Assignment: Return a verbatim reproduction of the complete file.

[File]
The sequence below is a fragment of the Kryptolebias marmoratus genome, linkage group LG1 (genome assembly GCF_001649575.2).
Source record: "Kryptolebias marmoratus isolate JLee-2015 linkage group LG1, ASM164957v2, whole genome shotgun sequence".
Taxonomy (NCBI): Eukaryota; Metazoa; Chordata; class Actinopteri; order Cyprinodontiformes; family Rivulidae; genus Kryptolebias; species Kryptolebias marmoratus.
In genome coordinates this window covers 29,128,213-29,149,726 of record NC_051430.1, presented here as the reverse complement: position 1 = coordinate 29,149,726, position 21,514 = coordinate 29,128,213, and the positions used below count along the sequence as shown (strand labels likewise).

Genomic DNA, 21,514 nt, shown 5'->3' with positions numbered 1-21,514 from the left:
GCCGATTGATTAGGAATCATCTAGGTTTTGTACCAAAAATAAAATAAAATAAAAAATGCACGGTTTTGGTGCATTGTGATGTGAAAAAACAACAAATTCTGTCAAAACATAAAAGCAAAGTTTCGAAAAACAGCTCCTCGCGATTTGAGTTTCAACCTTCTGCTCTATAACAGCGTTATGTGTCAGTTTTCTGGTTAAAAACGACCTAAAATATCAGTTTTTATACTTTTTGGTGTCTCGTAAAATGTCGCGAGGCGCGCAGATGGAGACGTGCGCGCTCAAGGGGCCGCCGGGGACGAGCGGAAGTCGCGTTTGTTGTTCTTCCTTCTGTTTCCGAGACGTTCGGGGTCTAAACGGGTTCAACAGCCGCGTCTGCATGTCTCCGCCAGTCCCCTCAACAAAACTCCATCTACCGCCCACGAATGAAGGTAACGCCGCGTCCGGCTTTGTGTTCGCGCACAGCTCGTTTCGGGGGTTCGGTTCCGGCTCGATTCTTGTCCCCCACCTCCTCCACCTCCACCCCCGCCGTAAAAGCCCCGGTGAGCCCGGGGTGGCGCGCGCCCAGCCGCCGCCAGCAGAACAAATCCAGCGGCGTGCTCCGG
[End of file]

The sequence below is a fragment of the Kryptolebias marmoratus genome, linkage group LG1 (genome assembly GCF_001649575.2).
Source record: "Kryptolebias marmoratus isolate JLee-2015 linkage group LG1, ASM164957v2, whole genome shotgun sequence".
Taxonomy (NCBI): Eukaryota; Metazoa; Chordata; class Actinopteri; order Cyprinodontiformes; family Rivulidae; genus Kryptolebias; species Kryptolebias marmoratus.
In genome coordinates this window covers 29,128,213-29,149,726 of record NC_051430.1, presented here as the reverse complement: position 1 = coordinate 29,149,726, position 21,514 = coordinate 29,128,213, and the positions used below count along the sequence as shown (strand labels likewise).

Genomic DNA, 21,514 nt, shown 5'->3' with positions numbered 1-21,514 from the left:
GCCGATTGATTAGGAATCATCTAGGTTTTGTACCAAAAATAAAATAAAATAAAAAATGCACGGTTTTGGTGCATTGTGATGTGAAAAAACAACAAATTCTGTCAAAACATAAAAGCAAAGTTTCGAAAAACAGCTCCTCGCGATTTGAGTTTCAACCTTCTGCTCTATAACAGCGTTATGTGTCAGTTTTCTGGTTAAAAACGACCTAAAATATCAGTTTTTATACTTTTTGGTGTCTCGTAAAATGTCGCGAGGCGCGCAGATGGAGACGTGCGCGCTCAAGGGGCCGCCGGGGACGAGCGGAAGTCGCGTTTGTTGTTCTTCCTTCTGTTTCCGAGACGTTCGGGGTCTAAACGGGTTCAACAGCCGCGTCTGCATGTCTCCGCCAGTCCCCTCAACAAAACTCCATCTACCGCCCACGAATGAAGGTAACGCCGCGTCCGGCTTTGTGTTCGCGCACAGCTCGTTTCGGGGGTTCGGTTCCGGCTCGATTCTTGTCCCCCACCTCCTCCACCTCCACCCCCGCCGTAAAAGCCCCGGTGAGCCCGGGGTGGCGCGCGCCCAGCCGCCGCCAGCAGAACAAATCCAGCGGCGTGCTCCGG